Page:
On­ February 11, 1963, WGBH in Boston aired a cooking program focused on a tall, gangly diplomat’s wife who spoke as if she had a ping-pong ball lodged in her throat. Jacqueline Lee Bouvier Kennedy, the most glamorous First Lady since Dolly Madison, was living in the White House. The nation was in the process of disengaging itself from the dreary paranoia of the McCarthy Era, and Julia Child, the earnest, jocular woman on WGBH’s cameras, had just the sort of upwardly-mobile appeal that a cooler and less robust Martha Stewart would have some 25 years later.

Julia was no less of a shrewd businesswoman than Martha, though perhaps a bit less rash. A graduate of Smith College, Child worked in publicity and advertising in New York before joining the Office of Strategic Services during World War II. She served in the Far East before settling in Paris with her husband Paul in 1948. In Paris Julia enrolled in Le Cordon Bleu Cooking School. There she met her two French colleagues Simone Beck and Louisette Bertholle. No doubt on the insistence of Julia they opened their own cooking school L’Ecole des Trois Gourmandes. The trio produced their groundbreaking first book Mastering the Art of French Cooking in 1961.

And groundbreaking it was, since this book literally plowed the hearth of the American kitchen, which had been packed into the Eisenhower casserole-and-grill era for almost a decade. The Brits were in the process of taking over our ears (“I Want to Hold Your Hand” was released a year after Julia’s first program), and the French, with the help of a little ole girl from Pasadena, were taking over our tongues. She had her critics, to be sure, most notably John and Karen Hess, who slammed her for—among other things— putting sugar in her bread to hasten the leavenings and for praising a Big Mac (no doubt under duress). But Julia was bigger than their niggling. She was a professional who became an icon. Over a decade later, Dan Ackroyd’s wonderful caricature on Saturday Night Live familiarized her to millions who had never seen her before.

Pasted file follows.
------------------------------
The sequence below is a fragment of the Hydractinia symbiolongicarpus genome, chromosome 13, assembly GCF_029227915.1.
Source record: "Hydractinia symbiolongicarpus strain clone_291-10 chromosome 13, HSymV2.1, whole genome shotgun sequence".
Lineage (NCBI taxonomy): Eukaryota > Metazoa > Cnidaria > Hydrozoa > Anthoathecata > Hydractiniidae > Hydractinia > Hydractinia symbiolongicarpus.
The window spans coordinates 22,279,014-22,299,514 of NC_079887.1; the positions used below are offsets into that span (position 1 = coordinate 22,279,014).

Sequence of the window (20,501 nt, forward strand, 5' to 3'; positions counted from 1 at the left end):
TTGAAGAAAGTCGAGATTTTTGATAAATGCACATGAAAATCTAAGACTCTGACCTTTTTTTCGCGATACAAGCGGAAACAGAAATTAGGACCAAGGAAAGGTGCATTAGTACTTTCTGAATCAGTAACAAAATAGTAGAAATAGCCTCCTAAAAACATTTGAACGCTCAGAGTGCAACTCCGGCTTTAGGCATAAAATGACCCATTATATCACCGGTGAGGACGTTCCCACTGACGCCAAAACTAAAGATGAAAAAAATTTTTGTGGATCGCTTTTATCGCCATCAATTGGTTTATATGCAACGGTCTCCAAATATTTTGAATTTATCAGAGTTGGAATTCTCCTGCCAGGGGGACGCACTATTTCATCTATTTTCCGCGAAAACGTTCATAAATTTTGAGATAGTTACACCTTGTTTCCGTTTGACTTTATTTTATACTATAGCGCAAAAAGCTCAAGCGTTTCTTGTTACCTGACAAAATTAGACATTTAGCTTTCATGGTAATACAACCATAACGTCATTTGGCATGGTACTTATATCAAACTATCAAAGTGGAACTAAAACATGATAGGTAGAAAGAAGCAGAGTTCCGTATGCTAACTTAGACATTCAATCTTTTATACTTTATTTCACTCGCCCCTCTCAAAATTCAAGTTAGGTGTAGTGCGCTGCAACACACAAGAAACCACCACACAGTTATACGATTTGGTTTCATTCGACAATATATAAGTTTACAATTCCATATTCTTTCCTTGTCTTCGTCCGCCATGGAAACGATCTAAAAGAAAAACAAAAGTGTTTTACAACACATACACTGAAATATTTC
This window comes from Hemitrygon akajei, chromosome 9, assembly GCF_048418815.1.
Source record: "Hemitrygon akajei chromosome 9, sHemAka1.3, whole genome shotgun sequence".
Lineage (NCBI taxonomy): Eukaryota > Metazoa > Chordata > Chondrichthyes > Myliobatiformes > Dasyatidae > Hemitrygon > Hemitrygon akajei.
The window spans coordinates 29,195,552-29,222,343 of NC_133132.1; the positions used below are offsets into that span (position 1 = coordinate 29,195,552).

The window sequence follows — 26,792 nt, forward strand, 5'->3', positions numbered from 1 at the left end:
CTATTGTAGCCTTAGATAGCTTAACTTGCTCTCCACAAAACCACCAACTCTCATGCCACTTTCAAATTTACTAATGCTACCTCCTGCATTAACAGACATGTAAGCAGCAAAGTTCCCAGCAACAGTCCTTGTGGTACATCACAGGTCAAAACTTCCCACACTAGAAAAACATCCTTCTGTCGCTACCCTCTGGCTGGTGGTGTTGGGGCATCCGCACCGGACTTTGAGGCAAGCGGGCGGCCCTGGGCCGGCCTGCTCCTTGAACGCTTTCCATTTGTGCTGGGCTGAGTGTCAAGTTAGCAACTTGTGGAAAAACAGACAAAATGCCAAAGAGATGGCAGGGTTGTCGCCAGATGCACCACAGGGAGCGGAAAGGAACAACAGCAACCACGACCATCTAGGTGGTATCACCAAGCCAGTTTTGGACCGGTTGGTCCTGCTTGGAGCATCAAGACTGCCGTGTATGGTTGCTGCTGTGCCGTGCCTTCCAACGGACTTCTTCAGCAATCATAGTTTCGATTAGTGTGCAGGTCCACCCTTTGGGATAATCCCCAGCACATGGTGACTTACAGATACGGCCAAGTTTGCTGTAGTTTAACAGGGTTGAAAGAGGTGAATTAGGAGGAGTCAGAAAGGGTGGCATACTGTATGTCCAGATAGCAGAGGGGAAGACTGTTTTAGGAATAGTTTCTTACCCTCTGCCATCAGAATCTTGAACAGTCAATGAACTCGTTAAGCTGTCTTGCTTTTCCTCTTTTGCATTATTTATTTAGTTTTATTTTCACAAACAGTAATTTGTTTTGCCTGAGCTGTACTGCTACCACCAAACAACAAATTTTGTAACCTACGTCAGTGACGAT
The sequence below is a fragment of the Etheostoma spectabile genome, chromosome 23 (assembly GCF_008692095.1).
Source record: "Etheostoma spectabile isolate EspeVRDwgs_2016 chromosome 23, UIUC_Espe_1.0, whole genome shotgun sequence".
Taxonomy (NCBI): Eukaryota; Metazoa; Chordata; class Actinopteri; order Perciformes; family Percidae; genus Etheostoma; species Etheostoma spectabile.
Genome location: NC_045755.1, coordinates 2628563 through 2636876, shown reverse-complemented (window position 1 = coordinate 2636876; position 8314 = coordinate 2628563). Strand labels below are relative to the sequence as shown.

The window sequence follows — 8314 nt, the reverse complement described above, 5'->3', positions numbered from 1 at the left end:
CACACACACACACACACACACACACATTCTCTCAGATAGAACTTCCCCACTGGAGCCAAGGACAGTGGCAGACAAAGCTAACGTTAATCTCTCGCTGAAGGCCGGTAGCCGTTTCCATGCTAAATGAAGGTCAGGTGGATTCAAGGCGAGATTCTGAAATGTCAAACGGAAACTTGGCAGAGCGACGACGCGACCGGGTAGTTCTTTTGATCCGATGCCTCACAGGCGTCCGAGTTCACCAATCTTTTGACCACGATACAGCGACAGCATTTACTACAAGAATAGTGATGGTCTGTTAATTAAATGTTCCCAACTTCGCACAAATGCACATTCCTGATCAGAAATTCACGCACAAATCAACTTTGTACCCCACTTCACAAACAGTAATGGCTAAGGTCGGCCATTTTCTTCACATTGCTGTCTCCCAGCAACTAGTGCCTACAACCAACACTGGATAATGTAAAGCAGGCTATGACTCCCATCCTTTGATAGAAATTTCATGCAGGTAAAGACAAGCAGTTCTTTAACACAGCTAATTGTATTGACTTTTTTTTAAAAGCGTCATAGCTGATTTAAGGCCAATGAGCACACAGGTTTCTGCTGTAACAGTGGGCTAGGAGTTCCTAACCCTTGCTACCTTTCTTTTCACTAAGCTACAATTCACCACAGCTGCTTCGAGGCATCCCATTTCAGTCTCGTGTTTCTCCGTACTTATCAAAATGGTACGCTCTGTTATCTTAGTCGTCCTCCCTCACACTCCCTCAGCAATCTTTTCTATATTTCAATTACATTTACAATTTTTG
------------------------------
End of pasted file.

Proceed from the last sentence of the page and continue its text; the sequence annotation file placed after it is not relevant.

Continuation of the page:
She became the model for every cooking personality—male or female—who came after her, our first true celebrity chef. But she was not a flim-flam kitchen personality. Julia realized that she had to teach a generation of Americans to recognize cooking as something far more than an obligation. Julia transformed our kitchens into a place where art is possible.